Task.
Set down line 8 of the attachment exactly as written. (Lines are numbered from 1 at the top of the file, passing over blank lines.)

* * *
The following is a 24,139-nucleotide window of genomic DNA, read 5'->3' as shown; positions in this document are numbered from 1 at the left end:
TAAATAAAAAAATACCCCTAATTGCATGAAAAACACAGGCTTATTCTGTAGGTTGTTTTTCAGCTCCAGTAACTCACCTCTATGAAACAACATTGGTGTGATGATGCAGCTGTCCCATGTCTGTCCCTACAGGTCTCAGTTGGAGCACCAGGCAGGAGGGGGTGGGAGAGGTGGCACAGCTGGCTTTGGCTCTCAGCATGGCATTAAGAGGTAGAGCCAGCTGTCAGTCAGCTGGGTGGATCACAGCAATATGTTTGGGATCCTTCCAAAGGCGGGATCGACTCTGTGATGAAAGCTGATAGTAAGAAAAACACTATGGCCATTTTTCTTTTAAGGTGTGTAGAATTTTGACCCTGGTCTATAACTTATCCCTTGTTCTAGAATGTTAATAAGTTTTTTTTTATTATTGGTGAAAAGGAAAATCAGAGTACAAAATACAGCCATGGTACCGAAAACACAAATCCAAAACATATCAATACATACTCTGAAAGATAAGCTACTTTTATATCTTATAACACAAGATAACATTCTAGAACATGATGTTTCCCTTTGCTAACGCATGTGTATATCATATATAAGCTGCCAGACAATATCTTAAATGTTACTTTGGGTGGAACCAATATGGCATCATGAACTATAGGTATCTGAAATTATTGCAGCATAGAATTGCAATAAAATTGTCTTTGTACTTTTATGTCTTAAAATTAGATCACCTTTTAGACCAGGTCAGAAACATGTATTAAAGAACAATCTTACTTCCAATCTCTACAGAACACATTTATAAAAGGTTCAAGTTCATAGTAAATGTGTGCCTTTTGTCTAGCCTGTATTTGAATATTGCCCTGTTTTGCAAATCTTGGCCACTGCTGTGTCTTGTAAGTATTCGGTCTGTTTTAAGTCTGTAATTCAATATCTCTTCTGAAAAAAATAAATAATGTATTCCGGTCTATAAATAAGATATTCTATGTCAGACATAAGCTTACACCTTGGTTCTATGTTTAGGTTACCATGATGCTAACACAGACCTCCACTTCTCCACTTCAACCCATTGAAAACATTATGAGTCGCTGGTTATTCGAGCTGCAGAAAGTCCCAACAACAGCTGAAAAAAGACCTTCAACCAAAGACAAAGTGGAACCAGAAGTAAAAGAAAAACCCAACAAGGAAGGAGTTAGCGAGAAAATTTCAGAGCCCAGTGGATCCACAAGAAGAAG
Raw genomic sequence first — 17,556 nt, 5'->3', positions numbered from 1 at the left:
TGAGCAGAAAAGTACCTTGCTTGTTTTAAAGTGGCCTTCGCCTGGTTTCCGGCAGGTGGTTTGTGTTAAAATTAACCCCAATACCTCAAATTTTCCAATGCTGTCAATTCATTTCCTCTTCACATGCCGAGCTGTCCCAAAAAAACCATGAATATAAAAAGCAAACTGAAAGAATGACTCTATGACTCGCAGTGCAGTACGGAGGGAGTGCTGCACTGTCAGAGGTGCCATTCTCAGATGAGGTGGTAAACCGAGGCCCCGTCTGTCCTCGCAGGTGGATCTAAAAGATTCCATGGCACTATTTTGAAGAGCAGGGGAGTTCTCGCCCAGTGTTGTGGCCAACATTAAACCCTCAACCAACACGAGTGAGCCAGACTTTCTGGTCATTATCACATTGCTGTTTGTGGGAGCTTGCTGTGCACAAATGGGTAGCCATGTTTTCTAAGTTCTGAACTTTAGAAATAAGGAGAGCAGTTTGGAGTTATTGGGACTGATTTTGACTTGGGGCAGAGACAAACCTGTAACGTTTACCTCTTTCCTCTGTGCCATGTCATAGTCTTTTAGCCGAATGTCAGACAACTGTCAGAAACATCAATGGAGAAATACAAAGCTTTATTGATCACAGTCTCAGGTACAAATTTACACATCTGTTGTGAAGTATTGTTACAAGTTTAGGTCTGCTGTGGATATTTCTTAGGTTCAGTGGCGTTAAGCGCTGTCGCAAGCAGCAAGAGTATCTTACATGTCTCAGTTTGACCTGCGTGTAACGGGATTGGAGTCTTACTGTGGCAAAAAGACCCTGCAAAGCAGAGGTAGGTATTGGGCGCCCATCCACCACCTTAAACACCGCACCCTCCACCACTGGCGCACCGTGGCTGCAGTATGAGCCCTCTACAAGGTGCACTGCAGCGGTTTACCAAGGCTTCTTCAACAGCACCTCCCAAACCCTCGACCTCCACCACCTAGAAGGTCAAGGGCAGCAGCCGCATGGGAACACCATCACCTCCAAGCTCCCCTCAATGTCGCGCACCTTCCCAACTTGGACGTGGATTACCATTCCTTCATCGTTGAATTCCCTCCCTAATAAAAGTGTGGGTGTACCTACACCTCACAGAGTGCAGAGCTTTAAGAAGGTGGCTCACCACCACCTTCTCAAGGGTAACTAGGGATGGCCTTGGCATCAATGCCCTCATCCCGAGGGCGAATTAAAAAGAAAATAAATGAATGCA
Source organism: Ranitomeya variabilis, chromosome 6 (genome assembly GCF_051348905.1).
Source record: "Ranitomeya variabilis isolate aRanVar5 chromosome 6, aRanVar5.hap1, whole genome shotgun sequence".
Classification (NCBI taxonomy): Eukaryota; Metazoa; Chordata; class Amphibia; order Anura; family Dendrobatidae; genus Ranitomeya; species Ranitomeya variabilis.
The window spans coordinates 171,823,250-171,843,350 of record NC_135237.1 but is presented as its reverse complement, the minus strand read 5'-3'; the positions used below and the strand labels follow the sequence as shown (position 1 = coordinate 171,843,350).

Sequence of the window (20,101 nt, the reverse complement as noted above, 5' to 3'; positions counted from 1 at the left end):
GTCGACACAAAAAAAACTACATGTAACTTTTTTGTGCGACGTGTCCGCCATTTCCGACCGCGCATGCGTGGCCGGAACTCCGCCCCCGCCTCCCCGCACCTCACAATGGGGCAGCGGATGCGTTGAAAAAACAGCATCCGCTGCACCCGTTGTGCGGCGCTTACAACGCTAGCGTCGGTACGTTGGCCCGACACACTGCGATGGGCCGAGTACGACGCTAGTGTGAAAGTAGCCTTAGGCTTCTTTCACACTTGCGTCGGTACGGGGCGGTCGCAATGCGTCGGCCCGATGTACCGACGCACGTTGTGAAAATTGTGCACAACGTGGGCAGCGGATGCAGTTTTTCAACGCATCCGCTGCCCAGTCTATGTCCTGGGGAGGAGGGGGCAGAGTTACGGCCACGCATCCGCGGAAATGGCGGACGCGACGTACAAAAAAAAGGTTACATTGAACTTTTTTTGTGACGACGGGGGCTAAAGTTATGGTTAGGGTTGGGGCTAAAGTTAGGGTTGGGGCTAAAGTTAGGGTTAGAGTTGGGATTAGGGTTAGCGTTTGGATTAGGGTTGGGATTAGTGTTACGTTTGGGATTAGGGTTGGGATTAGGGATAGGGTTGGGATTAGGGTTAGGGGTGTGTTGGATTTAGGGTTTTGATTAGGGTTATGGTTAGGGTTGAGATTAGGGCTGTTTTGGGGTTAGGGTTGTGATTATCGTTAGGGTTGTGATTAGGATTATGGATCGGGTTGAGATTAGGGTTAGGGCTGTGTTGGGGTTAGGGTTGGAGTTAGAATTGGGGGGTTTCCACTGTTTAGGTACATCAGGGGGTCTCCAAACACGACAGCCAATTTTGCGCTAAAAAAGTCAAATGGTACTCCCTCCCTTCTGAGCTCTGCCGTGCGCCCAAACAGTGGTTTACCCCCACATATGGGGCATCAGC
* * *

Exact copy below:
The window spans coordinates 171,823,250-171,843,350 of record NC_135237.1 but is presented as its reverse complement, the minus strand read 5'-3'; the positions used below and the strand labels follow the sequence as shown (position 1 = coordinate 171,843,350).